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*To*: "'Orin Eman'" <orin@wolfenet.com>, Quattro List <quattro@coimbra.ans.net>*Subject*: RE: Piston acceleration (was interferance etc)*From*: glen powell <gpowell@acacianet.com>*Date*: Sat, 24 Jan 1998 22:47:56 -0500*Sender*: owner-quattro@coimbra.ans.net

This is good stuff, but could you please splain it is layman's terms? Conceptually, I find it difficult to understand how acceleration is greatest at TDC, as the piston stops moving up, is momentarily motionless, and the starts to accelerate downward. How can acceleration be greatest at the instant in time that upward motion has ceased, the piston is motionless and then downward acceleration commences? It seems to me that acceleration must do to zero at some point as the piston approaches its point of zero motion. How about some plots, one showing piston velocity and another showing piston acceleration, superimposed and showing the complete cycle from TDC to TDC, he aksd. Guessing here again, and mebbe this is where my logic falls apart, I would think that max piston velocity would occur at mid-stroke and that acceleration would be zero at mid-stroke? Thanks! -glen Well, I pulled some references... According to the Bosch handbook, the inertia force is proportional to N^2 * (cos(alpha) + lambda * cos(2*alpha)) where N is RPM and alpha is crank angle (TDC is 0), lambda is stroke/(2*rod length). cos(x) is at a maximum (1) for x = 0 and minimum (-1) for x = 180 This gives acceleration proportional to N^2 * (1 + lambda) at TDC N^2 * (1 - lambda) at BDC The magnitude is greatest at TDC. This is also covered in Corky Bell's book in the first few pages. "Internal Combustion Engine Fndamentals" by John B Heywood has a formula for velocity and differentiating it for acceleration, I got: 2 * PI^2 * N^2 * stroke (1 +/- lambda) Seems consistent. It's notable that the force on the con rods increases with RPM squared, so think twice before removing those rev limiters... Orin.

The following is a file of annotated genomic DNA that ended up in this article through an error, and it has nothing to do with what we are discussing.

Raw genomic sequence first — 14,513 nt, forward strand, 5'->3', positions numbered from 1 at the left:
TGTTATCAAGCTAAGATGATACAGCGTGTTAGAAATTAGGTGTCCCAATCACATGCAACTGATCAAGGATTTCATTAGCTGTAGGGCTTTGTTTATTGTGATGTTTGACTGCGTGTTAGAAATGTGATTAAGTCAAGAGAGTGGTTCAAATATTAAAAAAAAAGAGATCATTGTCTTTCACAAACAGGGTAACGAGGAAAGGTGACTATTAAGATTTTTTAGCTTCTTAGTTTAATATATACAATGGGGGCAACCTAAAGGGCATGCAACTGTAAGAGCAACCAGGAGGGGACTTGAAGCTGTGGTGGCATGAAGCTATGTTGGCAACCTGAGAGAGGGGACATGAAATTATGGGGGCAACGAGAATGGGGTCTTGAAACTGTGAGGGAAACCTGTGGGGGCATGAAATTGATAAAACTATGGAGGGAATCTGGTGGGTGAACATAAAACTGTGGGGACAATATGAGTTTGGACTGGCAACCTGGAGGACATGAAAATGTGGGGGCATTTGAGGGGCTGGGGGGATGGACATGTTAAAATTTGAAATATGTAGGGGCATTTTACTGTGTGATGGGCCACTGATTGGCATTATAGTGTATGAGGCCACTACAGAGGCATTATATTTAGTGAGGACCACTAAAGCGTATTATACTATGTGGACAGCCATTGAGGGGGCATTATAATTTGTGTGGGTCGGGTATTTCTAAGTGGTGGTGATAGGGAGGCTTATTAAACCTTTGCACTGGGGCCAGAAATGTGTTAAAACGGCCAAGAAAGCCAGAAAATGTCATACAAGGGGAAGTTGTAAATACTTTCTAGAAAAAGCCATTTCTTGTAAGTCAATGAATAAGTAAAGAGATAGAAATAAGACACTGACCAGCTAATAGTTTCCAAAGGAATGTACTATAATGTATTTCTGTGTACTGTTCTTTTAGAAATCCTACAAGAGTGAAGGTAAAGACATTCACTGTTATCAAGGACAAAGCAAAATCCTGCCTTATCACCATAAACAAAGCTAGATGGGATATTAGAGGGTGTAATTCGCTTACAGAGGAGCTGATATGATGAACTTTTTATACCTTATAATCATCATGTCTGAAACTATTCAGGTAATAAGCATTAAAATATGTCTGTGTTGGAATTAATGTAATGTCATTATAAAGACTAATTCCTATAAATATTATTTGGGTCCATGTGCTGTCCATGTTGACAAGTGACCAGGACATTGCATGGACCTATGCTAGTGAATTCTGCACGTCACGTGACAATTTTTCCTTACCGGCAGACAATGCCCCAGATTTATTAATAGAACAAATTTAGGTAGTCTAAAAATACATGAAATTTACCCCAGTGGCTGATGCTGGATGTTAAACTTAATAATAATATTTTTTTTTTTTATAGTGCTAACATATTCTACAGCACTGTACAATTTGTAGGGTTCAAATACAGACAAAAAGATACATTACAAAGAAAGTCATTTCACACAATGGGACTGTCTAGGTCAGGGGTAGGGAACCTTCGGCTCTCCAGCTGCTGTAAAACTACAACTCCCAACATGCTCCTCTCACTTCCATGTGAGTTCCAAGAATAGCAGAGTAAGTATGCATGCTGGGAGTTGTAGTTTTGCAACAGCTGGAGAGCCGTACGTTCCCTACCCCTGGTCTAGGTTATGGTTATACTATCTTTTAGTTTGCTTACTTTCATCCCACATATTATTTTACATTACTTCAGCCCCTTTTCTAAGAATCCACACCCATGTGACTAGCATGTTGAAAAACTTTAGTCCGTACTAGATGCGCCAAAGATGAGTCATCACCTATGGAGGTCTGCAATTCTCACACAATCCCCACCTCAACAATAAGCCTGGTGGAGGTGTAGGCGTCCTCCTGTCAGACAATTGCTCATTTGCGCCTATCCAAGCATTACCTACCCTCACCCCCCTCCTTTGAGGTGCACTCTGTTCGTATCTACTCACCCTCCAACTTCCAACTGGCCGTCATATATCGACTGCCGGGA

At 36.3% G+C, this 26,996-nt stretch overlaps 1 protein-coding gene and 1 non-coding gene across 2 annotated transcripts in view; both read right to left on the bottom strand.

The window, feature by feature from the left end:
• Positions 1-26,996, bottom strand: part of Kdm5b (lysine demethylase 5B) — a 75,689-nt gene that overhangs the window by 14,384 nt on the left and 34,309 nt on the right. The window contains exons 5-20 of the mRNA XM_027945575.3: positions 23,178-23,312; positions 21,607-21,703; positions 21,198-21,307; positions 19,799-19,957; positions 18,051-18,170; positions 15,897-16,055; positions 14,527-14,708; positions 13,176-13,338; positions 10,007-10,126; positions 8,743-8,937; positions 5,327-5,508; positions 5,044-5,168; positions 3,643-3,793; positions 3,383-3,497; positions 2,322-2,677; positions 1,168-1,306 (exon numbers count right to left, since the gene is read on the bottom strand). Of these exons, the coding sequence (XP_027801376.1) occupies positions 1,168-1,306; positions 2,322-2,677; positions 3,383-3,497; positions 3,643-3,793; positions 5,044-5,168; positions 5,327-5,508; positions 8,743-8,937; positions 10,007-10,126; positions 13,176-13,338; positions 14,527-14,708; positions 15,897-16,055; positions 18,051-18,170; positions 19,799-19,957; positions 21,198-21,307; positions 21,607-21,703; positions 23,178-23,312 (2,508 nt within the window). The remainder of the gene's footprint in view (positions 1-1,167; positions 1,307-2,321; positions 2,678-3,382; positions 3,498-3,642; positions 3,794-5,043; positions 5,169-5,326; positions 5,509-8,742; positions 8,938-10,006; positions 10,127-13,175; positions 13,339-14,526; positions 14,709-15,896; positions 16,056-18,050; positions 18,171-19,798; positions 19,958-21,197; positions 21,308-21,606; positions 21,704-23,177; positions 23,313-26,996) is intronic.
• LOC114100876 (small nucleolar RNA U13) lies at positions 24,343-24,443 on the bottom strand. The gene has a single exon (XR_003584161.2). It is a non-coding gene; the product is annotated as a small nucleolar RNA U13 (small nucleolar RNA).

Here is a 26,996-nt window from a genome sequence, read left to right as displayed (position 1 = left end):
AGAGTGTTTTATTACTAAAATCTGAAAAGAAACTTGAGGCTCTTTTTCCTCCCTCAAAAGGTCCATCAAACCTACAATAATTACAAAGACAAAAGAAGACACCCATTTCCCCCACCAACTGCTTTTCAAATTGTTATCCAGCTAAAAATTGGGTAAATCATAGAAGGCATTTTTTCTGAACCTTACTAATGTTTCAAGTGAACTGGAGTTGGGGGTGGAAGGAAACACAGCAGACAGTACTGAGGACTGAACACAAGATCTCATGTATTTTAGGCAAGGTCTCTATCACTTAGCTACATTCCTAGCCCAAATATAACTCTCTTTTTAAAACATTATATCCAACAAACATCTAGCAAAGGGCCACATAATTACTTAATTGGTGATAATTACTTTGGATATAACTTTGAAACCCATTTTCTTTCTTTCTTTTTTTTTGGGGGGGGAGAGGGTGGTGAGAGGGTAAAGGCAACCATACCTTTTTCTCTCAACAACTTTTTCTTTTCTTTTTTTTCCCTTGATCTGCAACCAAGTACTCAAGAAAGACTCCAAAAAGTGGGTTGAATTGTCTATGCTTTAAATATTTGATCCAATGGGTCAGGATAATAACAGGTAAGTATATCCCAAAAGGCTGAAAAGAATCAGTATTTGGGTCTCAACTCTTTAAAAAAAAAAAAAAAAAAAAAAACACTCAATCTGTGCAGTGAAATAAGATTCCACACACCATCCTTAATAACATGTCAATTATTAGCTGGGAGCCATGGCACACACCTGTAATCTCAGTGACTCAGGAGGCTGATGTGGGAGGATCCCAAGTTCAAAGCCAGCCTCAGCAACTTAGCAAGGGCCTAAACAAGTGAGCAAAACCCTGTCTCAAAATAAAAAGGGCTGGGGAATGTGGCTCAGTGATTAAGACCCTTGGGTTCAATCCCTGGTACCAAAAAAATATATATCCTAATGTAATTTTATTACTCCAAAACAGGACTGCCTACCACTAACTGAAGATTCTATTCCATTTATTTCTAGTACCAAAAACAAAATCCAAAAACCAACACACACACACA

**Follow-Ups**:**Re: Piston acceleration (was interferance etc)***From:*Arun Rao <rao@pixar.com>

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